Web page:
case study(redirected from Case studies)
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1. A detailed analysis of a person or group, especially as a model of medical, psychiatric, psychological, or social phenomena.
a. A detailed intensive study of a unit, such as a corporation or a corporate division, that stresses factors contributing to its success or failure.
b. An exemplary or cautionary model; an instructive example: She is a case study in strong political leadership.
American Heritage® Dictionary of the English Language, Fifth Edition. Copyright © 2016 by Houghton Mifflin Harcourt Publishing Company. Published by Houghton Mifflin Harcourt Publishing Company. All rights reserved.
the act or an instance of analysing one or more particular cases or case histories with a view to making generalizations
Collins English Dictionary – Complete and Unabridged, 12th Edition 2014 © HarperCollins Publishers 1991, 1994, 1998, 2000, 2003, 2006, 2007, 2009, 2011, 2014
1. (in the social sciences) an analytical study of the development of an individual unit, as a person, family, or social institution.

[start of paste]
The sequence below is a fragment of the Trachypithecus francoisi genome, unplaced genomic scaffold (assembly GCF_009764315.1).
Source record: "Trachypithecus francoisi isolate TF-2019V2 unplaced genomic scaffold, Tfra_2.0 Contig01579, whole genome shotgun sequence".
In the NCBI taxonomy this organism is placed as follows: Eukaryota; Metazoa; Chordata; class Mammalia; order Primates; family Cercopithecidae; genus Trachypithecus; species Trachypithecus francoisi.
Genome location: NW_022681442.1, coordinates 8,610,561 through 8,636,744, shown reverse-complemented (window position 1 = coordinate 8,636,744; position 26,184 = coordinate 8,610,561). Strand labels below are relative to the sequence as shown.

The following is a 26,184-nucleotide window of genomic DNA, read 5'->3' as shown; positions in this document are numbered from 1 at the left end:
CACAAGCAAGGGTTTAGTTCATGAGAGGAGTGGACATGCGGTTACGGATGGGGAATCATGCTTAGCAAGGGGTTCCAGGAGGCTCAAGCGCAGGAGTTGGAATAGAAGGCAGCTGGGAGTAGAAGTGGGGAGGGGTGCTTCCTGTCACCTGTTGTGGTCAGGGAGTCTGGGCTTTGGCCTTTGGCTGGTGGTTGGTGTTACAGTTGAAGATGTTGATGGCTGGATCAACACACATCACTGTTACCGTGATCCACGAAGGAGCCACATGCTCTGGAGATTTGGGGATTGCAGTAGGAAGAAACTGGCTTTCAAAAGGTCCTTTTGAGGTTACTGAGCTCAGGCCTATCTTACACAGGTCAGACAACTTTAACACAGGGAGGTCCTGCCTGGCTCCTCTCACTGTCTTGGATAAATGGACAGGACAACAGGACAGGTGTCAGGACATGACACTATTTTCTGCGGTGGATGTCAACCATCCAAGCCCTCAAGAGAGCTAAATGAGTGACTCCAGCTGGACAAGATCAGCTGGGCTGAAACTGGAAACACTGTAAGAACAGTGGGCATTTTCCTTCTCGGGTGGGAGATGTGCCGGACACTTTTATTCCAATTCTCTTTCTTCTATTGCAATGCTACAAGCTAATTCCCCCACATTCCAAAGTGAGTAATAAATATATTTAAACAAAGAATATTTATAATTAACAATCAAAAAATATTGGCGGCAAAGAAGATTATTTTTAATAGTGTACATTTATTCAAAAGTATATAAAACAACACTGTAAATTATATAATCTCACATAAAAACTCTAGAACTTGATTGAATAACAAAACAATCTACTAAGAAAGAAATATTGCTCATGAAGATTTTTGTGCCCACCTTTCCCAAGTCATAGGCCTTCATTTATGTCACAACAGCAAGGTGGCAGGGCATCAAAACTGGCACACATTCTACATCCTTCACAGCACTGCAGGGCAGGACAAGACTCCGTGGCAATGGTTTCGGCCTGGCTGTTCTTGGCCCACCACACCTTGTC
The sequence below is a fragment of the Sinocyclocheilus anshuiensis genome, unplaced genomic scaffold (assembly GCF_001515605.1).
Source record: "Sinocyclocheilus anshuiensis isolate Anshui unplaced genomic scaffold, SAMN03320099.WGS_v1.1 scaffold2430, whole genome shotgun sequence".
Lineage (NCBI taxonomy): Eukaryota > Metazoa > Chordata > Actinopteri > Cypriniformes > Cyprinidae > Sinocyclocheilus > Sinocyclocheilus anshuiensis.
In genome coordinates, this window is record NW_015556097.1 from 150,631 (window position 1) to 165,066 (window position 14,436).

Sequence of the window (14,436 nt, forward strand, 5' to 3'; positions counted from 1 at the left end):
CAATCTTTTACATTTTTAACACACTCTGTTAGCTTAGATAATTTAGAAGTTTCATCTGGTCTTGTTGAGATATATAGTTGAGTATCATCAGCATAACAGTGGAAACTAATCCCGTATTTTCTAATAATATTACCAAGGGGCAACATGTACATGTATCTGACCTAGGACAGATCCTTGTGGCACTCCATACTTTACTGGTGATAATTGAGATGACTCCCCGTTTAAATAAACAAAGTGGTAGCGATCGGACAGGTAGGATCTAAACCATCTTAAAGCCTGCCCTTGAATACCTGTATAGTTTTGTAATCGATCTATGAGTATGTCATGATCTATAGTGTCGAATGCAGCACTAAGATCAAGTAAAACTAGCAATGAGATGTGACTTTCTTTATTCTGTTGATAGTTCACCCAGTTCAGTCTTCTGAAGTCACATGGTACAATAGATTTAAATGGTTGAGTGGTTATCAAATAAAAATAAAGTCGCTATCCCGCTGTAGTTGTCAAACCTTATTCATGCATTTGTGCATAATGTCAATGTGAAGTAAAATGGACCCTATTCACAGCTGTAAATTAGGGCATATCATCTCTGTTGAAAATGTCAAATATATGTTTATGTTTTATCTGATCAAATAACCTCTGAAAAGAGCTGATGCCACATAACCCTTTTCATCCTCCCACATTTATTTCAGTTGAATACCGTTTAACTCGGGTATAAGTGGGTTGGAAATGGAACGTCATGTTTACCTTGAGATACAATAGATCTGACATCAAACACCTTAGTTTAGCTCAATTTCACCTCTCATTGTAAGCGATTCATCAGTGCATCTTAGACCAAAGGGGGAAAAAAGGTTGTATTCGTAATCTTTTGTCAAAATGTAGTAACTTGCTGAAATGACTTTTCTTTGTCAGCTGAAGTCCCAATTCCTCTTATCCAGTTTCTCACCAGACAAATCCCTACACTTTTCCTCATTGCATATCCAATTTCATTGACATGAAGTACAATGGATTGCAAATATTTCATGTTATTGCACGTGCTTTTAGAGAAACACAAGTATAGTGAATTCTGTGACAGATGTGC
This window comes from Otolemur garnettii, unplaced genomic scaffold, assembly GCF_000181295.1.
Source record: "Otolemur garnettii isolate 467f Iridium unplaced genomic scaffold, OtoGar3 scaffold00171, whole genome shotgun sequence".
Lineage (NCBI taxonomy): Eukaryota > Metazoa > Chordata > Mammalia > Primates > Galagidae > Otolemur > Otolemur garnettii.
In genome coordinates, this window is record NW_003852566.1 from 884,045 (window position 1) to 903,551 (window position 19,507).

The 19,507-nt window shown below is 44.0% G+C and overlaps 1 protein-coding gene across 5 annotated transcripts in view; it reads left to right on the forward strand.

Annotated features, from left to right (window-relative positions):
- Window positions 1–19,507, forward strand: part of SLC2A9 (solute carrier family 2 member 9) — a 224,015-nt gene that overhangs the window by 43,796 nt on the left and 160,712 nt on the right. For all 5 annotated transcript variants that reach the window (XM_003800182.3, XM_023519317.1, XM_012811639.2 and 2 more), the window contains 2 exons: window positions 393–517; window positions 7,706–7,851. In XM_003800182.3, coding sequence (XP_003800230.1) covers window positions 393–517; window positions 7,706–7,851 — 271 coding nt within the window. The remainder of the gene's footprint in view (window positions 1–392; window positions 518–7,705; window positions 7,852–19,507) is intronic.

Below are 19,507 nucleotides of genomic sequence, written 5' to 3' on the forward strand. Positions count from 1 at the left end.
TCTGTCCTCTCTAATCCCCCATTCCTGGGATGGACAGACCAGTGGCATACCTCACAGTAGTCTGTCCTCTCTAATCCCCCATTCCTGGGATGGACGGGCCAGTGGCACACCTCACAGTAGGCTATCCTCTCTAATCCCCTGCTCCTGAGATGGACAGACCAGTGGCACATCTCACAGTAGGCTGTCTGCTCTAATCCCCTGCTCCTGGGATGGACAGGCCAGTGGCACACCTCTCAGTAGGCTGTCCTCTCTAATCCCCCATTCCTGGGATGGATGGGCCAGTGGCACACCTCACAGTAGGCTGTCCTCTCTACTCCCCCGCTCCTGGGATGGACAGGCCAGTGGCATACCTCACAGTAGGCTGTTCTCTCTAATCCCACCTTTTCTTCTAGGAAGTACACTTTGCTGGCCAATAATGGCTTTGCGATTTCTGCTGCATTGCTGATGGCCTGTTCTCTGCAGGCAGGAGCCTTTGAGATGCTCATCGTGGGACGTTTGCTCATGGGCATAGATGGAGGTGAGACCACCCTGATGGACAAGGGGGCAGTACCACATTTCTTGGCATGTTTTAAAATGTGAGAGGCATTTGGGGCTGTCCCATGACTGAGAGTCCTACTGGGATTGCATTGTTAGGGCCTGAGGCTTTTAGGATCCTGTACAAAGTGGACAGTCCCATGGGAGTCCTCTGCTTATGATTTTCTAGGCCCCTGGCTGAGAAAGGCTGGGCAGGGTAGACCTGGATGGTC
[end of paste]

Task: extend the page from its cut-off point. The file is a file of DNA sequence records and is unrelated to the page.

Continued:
Random House Kernerman Webster's College Dictionary, © 2010 K Dictionaries Ltd. Copyright 2005, 1997, 1991 by Random House, Inc. All rights reserved.
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|Noun||1.||case study - a careful study of some social unit (as a corporation or division within a corporation) that attempts to determine what factors led to its success or failure|
report, written report, study - a written document describing the findings of some individual or group; "this accords with the recent study by Hill and Dale"
|2.||case study - a detailed analysis of a person or group from a social or psychological or medical point of view|
analysis - an investigation of the component parts of a whole and their relations in making up the whole
Based on WordNet 3.0, Farlex clipart collection. © 2003-2012 Princeton University, Farlex Inc.
חקר מקרהמקרה בוחן
case study[keɪs ˈstʌdɪ] n → casistica
Collins Italian Dictionary 1st Edition © HarperCollins Publishers 1995